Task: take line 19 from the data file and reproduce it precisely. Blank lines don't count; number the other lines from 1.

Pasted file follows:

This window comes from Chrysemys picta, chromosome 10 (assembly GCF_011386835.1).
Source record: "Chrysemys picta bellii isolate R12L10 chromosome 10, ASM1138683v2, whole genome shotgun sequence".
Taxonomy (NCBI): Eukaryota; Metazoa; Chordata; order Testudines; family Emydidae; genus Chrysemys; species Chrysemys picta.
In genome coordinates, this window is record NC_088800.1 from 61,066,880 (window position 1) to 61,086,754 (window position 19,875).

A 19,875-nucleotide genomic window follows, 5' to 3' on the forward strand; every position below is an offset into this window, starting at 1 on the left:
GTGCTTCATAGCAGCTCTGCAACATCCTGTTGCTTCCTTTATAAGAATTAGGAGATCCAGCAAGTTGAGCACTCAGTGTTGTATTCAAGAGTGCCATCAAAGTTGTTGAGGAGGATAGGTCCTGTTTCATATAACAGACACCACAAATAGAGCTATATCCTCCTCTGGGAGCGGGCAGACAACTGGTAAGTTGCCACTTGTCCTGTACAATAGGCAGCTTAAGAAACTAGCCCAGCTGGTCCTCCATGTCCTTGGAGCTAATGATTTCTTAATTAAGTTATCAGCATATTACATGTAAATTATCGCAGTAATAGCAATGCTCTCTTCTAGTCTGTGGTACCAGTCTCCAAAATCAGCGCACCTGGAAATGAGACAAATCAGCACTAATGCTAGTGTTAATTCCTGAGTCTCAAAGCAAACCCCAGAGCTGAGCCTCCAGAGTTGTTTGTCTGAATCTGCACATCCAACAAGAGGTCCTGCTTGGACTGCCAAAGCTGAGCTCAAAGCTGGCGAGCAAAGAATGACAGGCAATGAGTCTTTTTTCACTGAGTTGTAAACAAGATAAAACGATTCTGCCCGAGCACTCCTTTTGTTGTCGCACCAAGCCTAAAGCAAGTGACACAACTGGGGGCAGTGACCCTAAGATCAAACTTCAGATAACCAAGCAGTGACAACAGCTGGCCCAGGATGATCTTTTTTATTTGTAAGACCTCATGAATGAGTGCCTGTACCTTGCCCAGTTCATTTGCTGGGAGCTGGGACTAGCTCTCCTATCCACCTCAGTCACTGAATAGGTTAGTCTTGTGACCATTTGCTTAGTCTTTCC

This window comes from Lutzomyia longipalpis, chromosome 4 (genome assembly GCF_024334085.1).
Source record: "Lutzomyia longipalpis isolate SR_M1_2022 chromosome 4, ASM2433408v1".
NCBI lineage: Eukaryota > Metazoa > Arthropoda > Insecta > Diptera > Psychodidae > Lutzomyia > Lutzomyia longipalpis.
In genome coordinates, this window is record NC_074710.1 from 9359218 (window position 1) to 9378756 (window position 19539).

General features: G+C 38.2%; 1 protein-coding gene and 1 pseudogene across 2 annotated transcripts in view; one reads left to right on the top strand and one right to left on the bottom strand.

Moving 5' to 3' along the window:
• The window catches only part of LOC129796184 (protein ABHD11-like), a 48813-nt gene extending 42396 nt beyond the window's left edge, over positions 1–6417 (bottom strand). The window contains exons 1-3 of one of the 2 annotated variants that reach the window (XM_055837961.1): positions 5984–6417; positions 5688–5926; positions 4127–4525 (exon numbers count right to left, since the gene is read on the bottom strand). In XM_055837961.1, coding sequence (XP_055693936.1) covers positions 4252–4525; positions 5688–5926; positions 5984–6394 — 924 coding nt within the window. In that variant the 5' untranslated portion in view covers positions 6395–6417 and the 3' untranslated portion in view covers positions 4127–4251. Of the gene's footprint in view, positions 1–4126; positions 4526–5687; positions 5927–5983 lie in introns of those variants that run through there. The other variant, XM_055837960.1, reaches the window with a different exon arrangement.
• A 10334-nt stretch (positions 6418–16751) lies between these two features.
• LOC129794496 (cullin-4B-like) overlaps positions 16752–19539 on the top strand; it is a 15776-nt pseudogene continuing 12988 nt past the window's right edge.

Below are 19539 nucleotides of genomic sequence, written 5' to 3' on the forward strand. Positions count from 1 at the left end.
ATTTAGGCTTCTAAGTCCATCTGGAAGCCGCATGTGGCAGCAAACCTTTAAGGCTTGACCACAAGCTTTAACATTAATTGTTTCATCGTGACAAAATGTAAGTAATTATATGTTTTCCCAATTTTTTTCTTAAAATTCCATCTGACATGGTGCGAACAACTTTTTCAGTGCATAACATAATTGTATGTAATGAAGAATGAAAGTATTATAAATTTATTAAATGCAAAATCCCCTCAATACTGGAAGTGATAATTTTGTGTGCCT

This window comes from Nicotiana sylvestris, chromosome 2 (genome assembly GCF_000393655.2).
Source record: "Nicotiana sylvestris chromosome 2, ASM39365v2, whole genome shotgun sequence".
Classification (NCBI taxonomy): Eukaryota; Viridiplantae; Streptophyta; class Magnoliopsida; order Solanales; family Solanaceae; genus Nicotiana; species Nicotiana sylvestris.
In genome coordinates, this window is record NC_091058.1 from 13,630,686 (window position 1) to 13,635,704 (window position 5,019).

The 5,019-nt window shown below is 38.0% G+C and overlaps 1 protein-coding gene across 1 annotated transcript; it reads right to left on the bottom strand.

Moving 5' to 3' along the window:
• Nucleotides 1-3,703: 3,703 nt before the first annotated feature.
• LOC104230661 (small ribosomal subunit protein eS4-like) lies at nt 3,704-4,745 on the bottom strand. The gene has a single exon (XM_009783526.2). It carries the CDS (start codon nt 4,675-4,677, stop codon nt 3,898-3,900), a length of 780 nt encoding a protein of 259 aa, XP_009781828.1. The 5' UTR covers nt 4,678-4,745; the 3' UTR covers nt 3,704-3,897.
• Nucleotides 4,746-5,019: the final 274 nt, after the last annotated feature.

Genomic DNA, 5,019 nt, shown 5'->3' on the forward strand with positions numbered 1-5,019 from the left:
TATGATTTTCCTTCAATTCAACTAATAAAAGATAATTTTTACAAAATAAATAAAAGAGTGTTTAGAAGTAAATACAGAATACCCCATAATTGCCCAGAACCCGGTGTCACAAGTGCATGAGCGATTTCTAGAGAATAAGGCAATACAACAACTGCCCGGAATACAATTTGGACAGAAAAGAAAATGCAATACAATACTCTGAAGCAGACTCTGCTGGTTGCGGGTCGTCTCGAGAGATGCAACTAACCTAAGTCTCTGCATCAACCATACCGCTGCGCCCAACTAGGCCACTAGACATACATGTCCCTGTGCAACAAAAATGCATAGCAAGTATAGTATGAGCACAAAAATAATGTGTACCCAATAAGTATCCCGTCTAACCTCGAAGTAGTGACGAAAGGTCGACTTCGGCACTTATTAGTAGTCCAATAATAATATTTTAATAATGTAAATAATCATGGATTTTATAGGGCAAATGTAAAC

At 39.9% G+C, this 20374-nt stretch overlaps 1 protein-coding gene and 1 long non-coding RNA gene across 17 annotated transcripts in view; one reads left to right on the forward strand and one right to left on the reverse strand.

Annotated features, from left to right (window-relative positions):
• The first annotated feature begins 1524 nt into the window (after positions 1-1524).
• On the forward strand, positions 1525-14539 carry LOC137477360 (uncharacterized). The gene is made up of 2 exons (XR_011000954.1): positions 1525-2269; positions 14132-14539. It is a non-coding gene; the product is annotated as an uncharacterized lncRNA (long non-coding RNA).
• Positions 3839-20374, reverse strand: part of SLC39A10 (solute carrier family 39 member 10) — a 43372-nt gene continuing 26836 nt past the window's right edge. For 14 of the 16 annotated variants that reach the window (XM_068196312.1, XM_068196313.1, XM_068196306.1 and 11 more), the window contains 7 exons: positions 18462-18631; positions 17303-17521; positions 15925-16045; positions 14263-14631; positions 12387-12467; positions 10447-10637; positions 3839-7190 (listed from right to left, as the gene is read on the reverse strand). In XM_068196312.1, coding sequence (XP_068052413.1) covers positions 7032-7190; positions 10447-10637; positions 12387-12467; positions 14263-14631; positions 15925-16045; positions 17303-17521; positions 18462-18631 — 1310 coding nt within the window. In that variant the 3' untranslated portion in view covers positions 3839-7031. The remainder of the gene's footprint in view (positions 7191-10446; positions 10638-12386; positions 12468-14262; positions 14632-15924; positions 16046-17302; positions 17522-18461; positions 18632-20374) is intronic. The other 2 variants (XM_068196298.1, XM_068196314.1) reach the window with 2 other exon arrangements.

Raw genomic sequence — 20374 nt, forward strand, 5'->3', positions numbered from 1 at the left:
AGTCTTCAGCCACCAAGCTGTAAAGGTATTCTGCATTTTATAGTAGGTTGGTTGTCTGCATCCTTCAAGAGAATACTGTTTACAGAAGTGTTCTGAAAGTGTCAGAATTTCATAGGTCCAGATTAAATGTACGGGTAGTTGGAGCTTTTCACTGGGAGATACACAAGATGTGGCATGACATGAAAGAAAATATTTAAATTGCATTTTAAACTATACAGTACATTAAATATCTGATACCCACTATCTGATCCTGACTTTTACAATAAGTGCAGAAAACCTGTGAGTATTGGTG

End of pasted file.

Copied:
Source record: "Nicotiana sylvestris chromosome 2, ASM39365v2, whole genome shotgun sequence".